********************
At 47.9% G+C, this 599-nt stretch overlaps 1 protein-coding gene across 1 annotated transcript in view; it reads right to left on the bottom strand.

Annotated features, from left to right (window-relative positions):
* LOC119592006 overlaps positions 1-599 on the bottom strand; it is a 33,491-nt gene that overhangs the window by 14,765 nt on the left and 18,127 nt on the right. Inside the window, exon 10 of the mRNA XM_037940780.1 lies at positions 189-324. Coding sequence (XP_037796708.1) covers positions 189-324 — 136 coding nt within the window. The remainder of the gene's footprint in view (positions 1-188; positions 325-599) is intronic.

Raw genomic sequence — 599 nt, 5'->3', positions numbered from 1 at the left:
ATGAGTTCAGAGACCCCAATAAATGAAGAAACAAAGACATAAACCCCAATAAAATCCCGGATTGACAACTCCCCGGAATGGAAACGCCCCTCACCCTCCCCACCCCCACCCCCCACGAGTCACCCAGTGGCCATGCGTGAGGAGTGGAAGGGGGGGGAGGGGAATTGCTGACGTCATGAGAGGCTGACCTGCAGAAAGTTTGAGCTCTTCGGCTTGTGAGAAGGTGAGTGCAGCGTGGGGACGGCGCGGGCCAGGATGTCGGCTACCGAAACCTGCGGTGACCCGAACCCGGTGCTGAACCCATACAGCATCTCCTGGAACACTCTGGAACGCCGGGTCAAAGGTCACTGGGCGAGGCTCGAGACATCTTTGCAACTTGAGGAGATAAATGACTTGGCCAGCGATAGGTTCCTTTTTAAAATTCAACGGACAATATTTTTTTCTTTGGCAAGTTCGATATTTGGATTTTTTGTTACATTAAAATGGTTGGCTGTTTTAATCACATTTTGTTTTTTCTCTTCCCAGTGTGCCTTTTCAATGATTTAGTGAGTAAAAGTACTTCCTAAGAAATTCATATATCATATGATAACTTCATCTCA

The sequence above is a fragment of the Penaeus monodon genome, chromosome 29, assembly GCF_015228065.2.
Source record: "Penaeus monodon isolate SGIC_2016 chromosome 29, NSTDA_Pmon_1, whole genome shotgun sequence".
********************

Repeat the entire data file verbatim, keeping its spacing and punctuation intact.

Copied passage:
At 47.9% G+C, this 599-nt stretch overlaps 1 protein-coding gene across 1 annotated transcript in view; it reads right to left on the bottom strand.

Annotated features, from left to right (window-relative positions):
* LOC119592006 overlaps positions 1-599 on the bottom strand; it is a 33,491-nt gene that overhangs the window by 14,765 nt on the left and 18,127 nt on the right. Inside the window, exon 10 of the mRNA XM_037940780.1 lies at positions 189-324. Coding sequence (XP_037796708.1) covers positions 189-324 — 136 coding nt within the window. The remainder of the gene's footprint in view (positions 1-188; positions 325-599) is intronic.

Raw genomic sequence — 599 nt, 5'->3', positions numbered from 1 at the left:
ATGAGTTCAGAGACCCCAATAAATGAAGAAACAAAGACATAAACCCCAATAAAATCCCGGATTGACAACTCCCCGGAATGGAAACGCCCCTCACCCTCCCCACCCCCACCCCCCACGAGTCACCCAGTGGCCATGCGTGAGGAGTGGAAGGGGGGGGAGGGGAATTGCTGACGTCATGAGAGGCTGACCTGCAGAAAGTTTGAGCTCTTCGGCTTGTGAGAAGGTGAGTGCAGCGTGGGGACGGCGCGGGCCAGGATGTCGGCTACCGAAACCTGCGGTGACCCGAACCCGGTGCTGAACCCATACAGCATCTCCTGGAACACTCTGGAACGCCGGGTCAAAGGTCACTGGGCGAGGCTCGAGACATCTTTGCAACTTGAGGAGATAAATGACTTGGCCAGCGATAGGTTCCTTTTTAAAATTCAACGGACAATATTTTTTTCTTTGGCAAGTTCGATATTTGGATTTTTTGTTACATTAAAATGGTTGGCTGTTTTAATCACATTTTGTTTTTTCTCTTCCCAGTGTGCCTTTTCAATGATTTAGTGAGTAAAAGTACTTCCTAAGAAATTCATATATCATATGATAACTTCATCTCA

The sequence above is a fragment of the Penaeus monodon genome, chromosome 29, assembly GCF_015228065.2.
Source record: "Penaeus monodon isolate SGIC_2016 chromosome 29, NSTDA_Pmon_1, whole genome shotgun sequence".